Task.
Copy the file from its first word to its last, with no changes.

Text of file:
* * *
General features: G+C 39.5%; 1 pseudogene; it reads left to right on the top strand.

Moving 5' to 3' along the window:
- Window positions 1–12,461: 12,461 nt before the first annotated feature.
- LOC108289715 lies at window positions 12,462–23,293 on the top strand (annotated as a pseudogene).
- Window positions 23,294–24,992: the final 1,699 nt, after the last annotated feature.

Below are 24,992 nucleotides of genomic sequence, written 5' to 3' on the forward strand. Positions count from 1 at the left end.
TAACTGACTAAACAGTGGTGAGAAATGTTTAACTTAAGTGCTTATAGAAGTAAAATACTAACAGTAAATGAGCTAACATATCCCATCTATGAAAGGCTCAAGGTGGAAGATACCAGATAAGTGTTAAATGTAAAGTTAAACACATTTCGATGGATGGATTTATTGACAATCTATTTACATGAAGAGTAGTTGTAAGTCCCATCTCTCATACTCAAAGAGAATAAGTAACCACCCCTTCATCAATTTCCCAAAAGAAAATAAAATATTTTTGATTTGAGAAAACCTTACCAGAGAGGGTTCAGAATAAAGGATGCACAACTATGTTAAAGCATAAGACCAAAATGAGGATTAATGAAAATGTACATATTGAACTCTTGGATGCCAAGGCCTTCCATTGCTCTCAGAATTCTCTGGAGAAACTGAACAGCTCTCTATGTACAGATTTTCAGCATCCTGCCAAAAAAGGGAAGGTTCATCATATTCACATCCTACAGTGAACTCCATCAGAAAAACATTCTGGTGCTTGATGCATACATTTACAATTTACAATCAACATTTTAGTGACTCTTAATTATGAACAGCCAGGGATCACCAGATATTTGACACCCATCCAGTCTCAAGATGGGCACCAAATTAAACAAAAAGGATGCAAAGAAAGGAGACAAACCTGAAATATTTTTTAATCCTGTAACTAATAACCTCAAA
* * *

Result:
General features: G+C 39.5%; 1 pseudogene; it reads left to right on the top strand.

Moving 5' to 3' along the window:
- Window positions 1–12,461: 12,461 nt before the first annotated feature.
- LOC108289715 lies at window positions 12,462–23,293 on the top strand (annotated as a pseudogene).
- Window positions 23,294–24,992: the final 1,699 nt, after the last annotated feature.

Below are 24,992 nucleotides of genomic sequence, written 5' to 3' on the forward strand. Positions count from 1 at the left end.
TAACTGACTAAACAGTGGTGAGAAATGTTTAACTTAAGTGCTTATAGAAGTAAAATACTAACAGTAAATGAGCTAACATATCCCATCTATGAAAGGCTCAAGGTGGAAGATACCAGATAAGTGTTAAATGTAAAGTTAAACACATTTCGATGGATGGATTTATTGACAATCTATTTACATGAAGAGTAGTTGTAAGTCCCATCTCTCATACTCAAAGAGAATAAGTAACCACCCCTTCATCAATTTCCCAAAAGAAAATAAAATATTTTTGATTTGAGAAAACCTTACCAGAGAGGGTTCAGAATAAAGGATGCACAACTATGTTAAAGCATAAGACCAAAATGAGGATTAATGAAAATGTACATATTGAACTCTTGGATGCCAAGGCCTTCCATTGCTCTCAGAATTCTCTGGAGAAACTGAACAGCTCTCTATGTACAGATTTTCAGCATCCTGCCAAAAAAGGGAAGGTTCATCATATTCACATCCTACAGTGAACTCCATCAGAAAAACATTCTGGTGCTTGATGCATACATTTACAATTTACAATCAACATTTTAGTGACTCTTAATTATGAACAGCCAGGGATCACCAGATATTTGACACCCATCCAGTCTCAAGATGGGCACCAAATTAAACAAAAAGGATGCAAAGAAAGGAGACAAACCTGAAATATTTTTTAATCCTGTAACTAATAACCTCAAA